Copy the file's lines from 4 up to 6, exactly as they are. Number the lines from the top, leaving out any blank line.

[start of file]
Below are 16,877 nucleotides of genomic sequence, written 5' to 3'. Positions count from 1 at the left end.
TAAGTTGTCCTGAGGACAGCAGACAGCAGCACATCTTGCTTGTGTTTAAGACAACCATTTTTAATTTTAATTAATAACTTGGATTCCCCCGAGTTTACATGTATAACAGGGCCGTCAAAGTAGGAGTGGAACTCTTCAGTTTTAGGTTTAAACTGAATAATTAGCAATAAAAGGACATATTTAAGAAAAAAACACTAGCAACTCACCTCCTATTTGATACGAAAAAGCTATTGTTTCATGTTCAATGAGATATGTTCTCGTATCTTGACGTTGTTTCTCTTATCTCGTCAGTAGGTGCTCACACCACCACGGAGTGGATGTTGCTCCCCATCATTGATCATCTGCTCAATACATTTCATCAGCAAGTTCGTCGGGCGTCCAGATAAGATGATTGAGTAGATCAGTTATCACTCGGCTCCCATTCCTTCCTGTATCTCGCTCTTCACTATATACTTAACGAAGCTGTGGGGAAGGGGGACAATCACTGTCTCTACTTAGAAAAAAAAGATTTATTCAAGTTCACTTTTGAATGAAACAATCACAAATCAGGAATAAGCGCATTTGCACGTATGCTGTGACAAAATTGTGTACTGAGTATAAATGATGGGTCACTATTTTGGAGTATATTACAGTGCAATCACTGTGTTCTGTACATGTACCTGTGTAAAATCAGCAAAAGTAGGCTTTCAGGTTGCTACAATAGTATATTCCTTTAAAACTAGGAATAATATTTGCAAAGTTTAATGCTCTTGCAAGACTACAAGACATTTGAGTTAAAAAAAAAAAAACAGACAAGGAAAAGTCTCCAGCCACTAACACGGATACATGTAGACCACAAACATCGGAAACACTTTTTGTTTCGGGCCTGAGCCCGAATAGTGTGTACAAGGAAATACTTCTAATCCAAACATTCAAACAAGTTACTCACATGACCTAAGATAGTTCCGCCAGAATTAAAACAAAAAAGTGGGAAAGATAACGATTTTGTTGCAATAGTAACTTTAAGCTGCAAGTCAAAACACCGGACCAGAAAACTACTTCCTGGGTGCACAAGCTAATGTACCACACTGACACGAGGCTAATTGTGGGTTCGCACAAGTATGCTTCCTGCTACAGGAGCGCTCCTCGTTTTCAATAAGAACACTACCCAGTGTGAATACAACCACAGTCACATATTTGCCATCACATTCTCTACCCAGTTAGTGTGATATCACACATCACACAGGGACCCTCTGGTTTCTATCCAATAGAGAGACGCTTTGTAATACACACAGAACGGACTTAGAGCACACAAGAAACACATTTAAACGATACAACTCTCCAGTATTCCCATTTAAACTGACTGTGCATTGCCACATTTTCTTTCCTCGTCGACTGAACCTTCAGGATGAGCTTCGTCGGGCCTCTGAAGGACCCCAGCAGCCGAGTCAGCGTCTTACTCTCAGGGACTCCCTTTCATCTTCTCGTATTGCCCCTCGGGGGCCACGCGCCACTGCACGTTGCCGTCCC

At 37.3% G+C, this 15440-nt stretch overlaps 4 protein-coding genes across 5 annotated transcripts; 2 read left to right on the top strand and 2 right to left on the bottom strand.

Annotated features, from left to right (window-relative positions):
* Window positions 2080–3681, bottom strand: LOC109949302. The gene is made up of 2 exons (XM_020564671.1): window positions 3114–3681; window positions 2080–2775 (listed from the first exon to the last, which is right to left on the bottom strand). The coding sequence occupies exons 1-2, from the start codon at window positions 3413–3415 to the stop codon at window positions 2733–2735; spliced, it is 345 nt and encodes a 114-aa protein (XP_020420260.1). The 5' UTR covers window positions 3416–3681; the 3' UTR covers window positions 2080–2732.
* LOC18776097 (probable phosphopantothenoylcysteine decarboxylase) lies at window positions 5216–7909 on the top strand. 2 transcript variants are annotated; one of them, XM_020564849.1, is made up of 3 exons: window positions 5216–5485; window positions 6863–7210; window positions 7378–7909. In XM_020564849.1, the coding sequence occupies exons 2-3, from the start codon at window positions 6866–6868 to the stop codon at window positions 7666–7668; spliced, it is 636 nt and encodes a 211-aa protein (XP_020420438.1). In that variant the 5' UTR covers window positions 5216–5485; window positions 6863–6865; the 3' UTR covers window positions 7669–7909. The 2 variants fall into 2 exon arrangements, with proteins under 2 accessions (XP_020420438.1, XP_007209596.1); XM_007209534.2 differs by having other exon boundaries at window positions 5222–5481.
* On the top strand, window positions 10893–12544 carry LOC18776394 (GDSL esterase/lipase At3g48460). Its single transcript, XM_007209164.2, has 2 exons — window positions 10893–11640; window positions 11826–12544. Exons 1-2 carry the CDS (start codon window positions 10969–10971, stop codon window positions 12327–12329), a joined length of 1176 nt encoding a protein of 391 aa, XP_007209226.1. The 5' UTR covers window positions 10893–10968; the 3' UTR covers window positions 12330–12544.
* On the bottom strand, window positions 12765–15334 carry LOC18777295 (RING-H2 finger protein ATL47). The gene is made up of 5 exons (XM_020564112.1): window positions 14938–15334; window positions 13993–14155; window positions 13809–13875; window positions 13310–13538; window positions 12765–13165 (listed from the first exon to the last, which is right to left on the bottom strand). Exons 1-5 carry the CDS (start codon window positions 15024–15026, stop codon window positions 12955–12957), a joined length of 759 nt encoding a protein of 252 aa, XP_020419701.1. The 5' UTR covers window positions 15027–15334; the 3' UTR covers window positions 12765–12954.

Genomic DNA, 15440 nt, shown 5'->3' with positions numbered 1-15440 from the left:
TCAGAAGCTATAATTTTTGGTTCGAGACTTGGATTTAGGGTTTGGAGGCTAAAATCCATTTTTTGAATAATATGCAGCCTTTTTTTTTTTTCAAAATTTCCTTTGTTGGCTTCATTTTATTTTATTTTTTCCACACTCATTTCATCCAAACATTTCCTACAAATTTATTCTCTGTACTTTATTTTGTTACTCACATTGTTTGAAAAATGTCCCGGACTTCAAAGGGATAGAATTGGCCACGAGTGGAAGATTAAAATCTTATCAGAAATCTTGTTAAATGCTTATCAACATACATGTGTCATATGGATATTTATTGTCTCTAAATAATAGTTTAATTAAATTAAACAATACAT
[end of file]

Annotated features, from left to right (window-relative positions):
* Window positions 2080–3681, bottom strand: LOC109949302. The gene is made up of 2 exons (XM_020564671.1): window positions 3114–3681; window positions 2080–2775 (listed from the first exon to the last, which is right to left on the bottom strand). The coding sequence occupies exons 1-2, from the start codon at window positions 3413–3415 to the stop codon at window positions 2733–2735; spliced, it is 345 nt and encodes a 114-aa protein (XP_020420260.1). The 5' UTR covers window positions 3416–3681; the 3' UTR covers window positions 2080–2732.
* LOC18776097 (probable phosphopantothenoylcysteine decarboxylase) lies at window positions 5216–7909 on the top strand. 2 transcript variants are annotated; one of them, XM_020564849.1, is made up of 3 exons: window positions 5216–5485; window positions 6863–7210; window positions 7378–7909. In XM_020564849.1, the coding sequence occupies exons 2-3, from the start codon at window positions 6866–6868 to the stop codon at window positions 7666–7668; spliced, it is 636 nt and encodes a 211-aa protein (XP_020420438.1). In that variant the 5' UTR covers window positions 5216–5485; window positions 6863–6865; the 3' UTR covers window positions 7669–7909. The 2 variants fall into 2 exon arrangements, with proteins under 2 accessions (XP_020420438.1, XP_007209596.1); XM_007209534.2 differs by having other exon boundaries at window positions 5222–5481.